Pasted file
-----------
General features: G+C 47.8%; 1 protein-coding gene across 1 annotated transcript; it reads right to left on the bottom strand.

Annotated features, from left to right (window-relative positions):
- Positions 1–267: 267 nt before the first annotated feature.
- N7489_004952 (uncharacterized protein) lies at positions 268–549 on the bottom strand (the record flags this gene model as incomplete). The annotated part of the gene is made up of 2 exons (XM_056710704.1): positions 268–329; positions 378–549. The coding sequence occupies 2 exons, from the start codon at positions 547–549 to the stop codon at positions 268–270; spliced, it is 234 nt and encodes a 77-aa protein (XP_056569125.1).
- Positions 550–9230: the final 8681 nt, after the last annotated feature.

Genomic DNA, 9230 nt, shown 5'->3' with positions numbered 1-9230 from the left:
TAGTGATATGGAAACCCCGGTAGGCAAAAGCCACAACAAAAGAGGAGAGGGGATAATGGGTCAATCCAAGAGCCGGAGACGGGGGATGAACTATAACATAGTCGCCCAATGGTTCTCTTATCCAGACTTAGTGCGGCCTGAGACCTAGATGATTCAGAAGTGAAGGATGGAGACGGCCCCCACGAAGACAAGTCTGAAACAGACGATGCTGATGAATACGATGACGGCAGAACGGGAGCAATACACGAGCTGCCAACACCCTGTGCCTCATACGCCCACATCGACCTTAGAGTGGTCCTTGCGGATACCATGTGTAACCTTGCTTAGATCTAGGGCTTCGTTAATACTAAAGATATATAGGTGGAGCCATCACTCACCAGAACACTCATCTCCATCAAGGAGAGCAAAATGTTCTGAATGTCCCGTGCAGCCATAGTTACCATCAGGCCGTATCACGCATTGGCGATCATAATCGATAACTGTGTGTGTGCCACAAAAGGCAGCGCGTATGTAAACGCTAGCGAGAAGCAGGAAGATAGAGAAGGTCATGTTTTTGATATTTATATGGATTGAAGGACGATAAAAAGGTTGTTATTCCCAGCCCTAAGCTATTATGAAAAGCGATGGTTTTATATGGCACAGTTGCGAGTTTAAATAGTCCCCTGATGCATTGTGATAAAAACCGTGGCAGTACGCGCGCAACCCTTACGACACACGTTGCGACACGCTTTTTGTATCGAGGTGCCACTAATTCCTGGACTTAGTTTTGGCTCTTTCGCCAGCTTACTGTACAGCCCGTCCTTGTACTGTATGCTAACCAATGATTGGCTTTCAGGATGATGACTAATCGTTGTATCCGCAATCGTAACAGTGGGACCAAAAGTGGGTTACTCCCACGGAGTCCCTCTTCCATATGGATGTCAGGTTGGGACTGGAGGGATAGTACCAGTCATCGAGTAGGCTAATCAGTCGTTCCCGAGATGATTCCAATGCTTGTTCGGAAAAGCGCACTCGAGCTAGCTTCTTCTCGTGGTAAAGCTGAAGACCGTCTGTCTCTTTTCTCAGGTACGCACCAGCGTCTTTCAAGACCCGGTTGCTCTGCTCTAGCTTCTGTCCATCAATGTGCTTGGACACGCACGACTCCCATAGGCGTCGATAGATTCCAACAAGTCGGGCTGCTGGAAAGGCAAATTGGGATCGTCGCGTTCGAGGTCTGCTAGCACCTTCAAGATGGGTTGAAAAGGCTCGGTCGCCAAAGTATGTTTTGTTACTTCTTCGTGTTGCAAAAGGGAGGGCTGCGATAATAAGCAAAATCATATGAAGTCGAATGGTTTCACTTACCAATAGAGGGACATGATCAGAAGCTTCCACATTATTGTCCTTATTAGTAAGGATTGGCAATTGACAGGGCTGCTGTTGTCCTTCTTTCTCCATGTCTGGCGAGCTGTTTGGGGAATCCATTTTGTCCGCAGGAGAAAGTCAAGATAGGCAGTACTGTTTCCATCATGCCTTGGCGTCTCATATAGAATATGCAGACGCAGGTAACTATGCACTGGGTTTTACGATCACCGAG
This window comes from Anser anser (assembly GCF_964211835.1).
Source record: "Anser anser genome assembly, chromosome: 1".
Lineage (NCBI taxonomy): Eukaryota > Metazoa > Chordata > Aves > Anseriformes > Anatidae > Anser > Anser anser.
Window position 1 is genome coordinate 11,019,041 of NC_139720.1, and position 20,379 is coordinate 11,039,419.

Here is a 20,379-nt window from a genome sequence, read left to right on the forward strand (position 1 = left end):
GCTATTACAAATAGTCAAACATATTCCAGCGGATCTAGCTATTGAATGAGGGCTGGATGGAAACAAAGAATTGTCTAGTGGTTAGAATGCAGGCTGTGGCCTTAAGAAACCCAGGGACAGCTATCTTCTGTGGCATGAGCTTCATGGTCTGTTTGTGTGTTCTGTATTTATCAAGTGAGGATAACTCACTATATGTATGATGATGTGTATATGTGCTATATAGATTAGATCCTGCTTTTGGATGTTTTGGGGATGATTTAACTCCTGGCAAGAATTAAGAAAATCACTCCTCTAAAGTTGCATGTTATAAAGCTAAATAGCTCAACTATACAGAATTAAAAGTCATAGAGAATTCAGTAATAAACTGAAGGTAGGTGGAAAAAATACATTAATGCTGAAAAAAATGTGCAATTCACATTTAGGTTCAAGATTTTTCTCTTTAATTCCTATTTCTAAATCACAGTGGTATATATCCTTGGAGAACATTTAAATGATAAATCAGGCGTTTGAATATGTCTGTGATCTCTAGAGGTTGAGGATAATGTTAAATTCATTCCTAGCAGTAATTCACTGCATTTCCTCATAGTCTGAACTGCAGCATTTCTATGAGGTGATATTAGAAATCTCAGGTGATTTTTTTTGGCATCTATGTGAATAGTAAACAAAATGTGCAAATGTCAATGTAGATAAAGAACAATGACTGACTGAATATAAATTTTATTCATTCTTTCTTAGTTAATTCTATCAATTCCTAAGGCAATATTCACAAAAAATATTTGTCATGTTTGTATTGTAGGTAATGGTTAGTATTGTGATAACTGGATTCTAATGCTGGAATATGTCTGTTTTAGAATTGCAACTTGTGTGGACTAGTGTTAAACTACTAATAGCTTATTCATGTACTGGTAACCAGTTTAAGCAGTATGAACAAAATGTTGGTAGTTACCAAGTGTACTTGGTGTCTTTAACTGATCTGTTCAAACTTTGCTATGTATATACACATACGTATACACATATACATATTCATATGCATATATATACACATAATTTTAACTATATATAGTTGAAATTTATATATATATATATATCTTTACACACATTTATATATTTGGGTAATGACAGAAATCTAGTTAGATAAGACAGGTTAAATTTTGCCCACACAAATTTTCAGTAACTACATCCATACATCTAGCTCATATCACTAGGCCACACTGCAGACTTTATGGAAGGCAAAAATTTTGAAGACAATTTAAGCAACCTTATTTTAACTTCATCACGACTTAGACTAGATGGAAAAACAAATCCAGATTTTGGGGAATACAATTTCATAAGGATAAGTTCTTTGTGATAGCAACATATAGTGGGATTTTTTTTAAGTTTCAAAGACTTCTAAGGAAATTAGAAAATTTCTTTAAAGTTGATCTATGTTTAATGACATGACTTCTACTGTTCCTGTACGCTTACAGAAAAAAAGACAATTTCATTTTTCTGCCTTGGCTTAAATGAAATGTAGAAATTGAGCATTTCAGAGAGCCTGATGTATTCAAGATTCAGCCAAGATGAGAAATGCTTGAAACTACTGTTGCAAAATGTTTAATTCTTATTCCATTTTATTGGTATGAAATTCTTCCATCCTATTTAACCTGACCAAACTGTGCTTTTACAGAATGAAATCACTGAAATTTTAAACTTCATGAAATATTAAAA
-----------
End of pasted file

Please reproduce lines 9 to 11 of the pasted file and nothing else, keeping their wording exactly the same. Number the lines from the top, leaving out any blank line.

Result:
Source record: "Anser anser genome assembly, chromosome: 1".
Lineage (NCBI taxonomy): Eukaryota > Metazoa > Chordata > Aves > Anseriformes > Anatidae > Anser > Anser anser.
Window position 1 is genome coordinate 11,019,041 of NC_139720.1, and position 20,379 is coordinate 11,039,419.